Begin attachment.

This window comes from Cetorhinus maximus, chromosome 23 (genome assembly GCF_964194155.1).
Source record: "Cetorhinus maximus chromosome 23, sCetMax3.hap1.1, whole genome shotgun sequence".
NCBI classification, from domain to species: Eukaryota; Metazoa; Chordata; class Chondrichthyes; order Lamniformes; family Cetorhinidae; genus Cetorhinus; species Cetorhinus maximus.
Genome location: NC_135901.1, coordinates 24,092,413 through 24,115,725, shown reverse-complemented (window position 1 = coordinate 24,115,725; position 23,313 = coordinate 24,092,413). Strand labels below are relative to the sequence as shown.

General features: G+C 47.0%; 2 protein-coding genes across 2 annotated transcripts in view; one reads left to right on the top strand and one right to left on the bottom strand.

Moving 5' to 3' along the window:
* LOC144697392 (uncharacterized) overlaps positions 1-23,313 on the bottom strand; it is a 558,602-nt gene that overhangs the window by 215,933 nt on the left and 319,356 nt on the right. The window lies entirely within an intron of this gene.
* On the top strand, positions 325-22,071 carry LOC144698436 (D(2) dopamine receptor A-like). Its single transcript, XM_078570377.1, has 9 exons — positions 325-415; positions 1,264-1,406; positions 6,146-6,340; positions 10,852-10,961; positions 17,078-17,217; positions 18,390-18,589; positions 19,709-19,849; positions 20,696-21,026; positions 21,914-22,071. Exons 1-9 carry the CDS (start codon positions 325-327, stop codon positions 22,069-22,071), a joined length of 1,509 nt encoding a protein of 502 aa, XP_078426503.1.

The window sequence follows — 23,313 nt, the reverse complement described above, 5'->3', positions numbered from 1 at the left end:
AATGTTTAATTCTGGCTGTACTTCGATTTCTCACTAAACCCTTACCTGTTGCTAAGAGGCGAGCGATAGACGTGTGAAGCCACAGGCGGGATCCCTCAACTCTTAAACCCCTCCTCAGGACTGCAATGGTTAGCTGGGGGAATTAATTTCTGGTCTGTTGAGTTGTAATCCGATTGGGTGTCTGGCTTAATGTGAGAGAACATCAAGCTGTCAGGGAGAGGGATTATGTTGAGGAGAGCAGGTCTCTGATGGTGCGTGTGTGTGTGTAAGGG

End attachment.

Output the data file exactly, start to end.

This window comes from Cetorhinus maximus, chromosome 23 (genome assembly GCF_964194155.1).
Source record: "Cetorhinus maximus chromosome 23, sCetMax3.hap1.1, whole genome shotgun sequence".
NCBI classification, from domain to species: Eukaryota; Metazoa; Chordata; class Chondrichthyes; order Lamniformes; family Cetorhinidae; genus Cetorhinus; species Cetorhinus maximus.
Genome location: NC_135901.1, coordinates 24,092,413 through 24,115,725, shown reverse-complemented (window position 1 = coordinate 24,115,725; position 23,313 = coordinate 24,092,413). Strand labels below are relative to the sequence as shown.

General features: G+C 47.0%; 2 protein-coding genes across 2 annotated transcripts in view; one reads left to right on the top strand and one right to left on the bottom strand.

Moving 5' to 3' along the window:
* LOC144697392 (uncharacterized) overlaps positions 1-23,313 on the bottom strand; it is a 558,602-nt gene that overhangs the window by 215,933 nt on the left and 319,356 nt on the right. The window lies entirely within an intron of this gene.
* On the top strand, positions 325-22,071 carry LOC144698436 (D(2) dopamine receptor A-like). Its single transcript, XM_078570377.1, has 9 exons — positions 325-415; positions 1,264-1,406; positions 6,146-6,340; positions 10,852-10,961; positions 17,078-17,217; positions 18,390-18,589; positions 19,709-19,849; positions 20,696-21,026; positions 21,914-22,071. Exons 1-9 carry the CDS (start codon positions 325-327, stop codon positions 22,069-22,071), a joined length of 1,509 nt encoding a protein of 502 aa, XP_078426503.1.

The window sequence follows — 23,313 nt, the reverse complement described above, 5'->3', positions numbered from 1 at the left end:
AATGTTTAATTCTGGCTGTACTTCGATTTCTCACTAAACCCTTACCTGTTGCTAAGAGGCGAGCGATAGACGTGTGAAGCCACAGGCGGGATCCCTCAACTCTTAAACCCCTCCTCAGGACTGCAATGGTTAGCTGGGGGAATTAATTTCTGGTCTGTTGAGTTGTAATCCGATTGGGTGTCTGGCTTAATGTGAGAGAACATCAAGCTGTCAGGGAGAGGGATTATGTTGAGGAGAGCAGGTCTCTGATGGTGCGTGTGTGTGTGTAAGGG